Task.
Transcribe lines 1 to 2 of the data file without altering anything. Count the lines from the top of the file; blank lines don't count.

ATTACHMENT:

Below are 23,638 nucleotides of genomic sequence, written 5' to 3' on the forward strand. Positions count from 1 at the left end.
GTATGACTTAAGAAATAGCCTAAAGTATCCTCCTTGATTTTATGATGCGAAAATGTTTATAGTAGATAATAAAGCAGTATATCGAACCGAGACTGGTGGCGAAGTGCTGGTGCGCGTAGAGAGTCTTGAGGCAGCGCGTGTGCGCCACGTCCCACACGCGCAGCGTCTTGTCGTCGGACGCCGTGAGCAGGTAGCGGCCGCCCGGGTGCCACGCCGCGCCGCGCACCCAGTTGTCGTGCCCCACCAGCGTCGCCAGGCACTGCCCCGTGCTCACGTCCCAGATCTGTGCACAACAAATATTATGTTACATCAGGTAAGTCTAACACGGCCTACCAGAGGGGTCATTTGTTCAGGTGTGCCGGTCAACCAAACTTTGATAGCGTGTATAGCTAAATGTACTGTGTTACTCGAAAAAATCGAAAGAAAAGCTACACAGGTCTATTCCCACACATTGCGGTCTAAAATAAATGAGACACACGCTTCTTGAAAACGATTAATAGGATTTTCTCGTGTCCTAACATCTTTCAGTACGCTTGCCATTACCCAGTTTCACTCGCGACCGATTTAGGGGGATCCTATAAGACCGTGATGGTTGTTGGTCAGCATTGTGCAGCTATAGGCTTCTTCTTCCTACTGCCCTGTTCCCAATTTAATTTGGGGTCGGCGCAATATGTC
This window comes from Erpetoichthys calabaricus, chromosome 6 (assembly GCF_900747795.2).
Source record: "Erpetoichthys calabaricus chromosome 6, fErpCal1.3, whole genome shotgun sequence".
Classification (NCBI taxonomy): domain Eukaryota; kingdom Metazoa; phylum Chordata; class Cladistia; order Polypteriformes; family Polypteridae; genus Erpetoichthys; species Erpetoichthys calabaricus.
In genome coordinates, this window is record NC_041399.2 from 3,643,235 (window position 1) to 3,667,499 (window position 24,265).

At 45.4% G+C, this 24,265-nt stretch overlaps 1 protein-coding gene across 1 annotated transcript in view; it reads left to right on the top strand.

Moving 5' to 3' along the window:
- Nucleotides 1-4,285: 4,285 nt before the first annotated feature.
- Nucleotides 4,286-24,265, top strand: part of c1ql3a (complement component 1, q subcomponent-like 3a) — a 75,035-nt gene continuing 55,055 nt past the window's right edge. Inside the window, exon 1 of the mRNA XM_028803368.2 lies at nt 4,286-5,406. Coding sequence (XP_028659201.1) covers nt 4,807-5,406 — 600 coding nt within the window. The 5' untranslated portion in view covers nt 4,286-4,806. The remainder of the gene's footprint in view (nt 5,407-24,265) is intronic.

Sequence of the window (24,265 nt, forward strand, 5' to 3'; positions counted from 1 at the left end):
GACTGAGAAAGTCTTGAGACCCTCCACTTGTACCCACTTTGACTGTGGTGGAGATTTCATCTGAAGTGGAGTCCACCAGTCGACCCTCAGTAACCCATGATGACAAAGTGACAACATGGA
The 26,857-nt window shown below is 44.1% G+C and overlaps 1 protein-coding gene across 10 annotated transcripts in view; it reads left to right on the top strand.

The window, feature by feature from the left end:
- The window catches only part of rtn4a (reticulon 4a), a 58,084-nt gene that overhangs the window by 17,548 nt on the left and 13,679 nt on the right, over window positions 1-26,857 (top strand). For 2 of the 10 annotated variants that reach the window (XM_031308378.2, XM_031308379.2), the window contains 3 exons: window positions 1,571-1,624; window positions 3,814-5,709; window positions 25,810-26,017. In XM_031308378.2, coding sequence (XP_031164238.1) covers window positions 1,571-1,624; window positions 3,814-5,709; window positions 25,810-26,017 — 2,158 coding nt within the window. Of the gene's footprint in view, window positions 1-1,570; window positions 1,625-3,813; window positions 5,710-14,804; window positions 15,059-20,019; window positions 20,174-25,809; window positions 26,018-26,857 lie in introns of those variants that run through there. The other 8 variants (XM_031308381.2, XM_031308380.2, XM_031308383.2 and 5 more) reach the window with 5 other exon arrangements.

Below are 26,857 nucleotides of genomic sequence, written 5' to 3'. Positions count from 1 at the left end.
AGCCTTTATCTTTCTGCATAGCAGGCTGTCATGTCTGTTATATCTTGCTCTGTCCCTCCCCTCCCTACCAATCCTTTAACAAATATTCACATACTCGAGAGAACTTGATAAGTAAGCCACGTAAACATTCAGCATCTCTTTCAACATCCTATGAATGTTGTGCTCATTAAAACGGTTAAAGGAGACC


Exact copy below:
Below are 23,638 nucleotides of genomic sequence, written 5' to 3' on the forward strand. Positions count from 1 at the left end.
GTATGACTTAAGAAATAGCCTAAAGTATCCTCCTTGATTTTATGATGCGAAAATGTTTATAGTAGATAATAAAGCAGTATATCGAACCGAGACTGGTGGCGAAGTGCTGGTGCGCGTAGAGAGTCTTGAGGCAGCGCGTGTGCGCCACGTCCCACACGCGCAGCGTCTTGTCGTCGGACGCCGTGAGCAGGTAGCGGCCGCCCGGGTGCCACGCCGCGCCGCGCACCCAGTTGTCGTGCCCCACCAGCGTCGCCAGGCACTGCCCCGTGCTCACGTCCCAGATCTGTGCACAACAAATATTATGTTACATCAGGTAAGTCTAACACGGCCTACCAGAGGGGTCATTTGTTCAGGTGTGCCGGTCAACCAAACTTTGATAGCGTGTATAGCTAAATGTACTGTGTTACTCGAAAAAATCGAAAGAAAAGCTACACAGGTCTATTCCCACACATTGCGGTCTAAAATAAATGAGACACACGCTTCTTGAAAACGATTAATAGGATTTTCTCGTGTCCTAACATCTTTCAGTACGCTTGCCATTACCCAGTTTCACTCGCGACCGATTTAGGGGGATCCTATAAGACCGTGATGGTTGTTGGTCAGCATTGTGCAGCTATAGGCTTCTTCTTCCTACTGCCCTGTTCCCAATTTAATTTGGGGTCGGCGCAATATGTC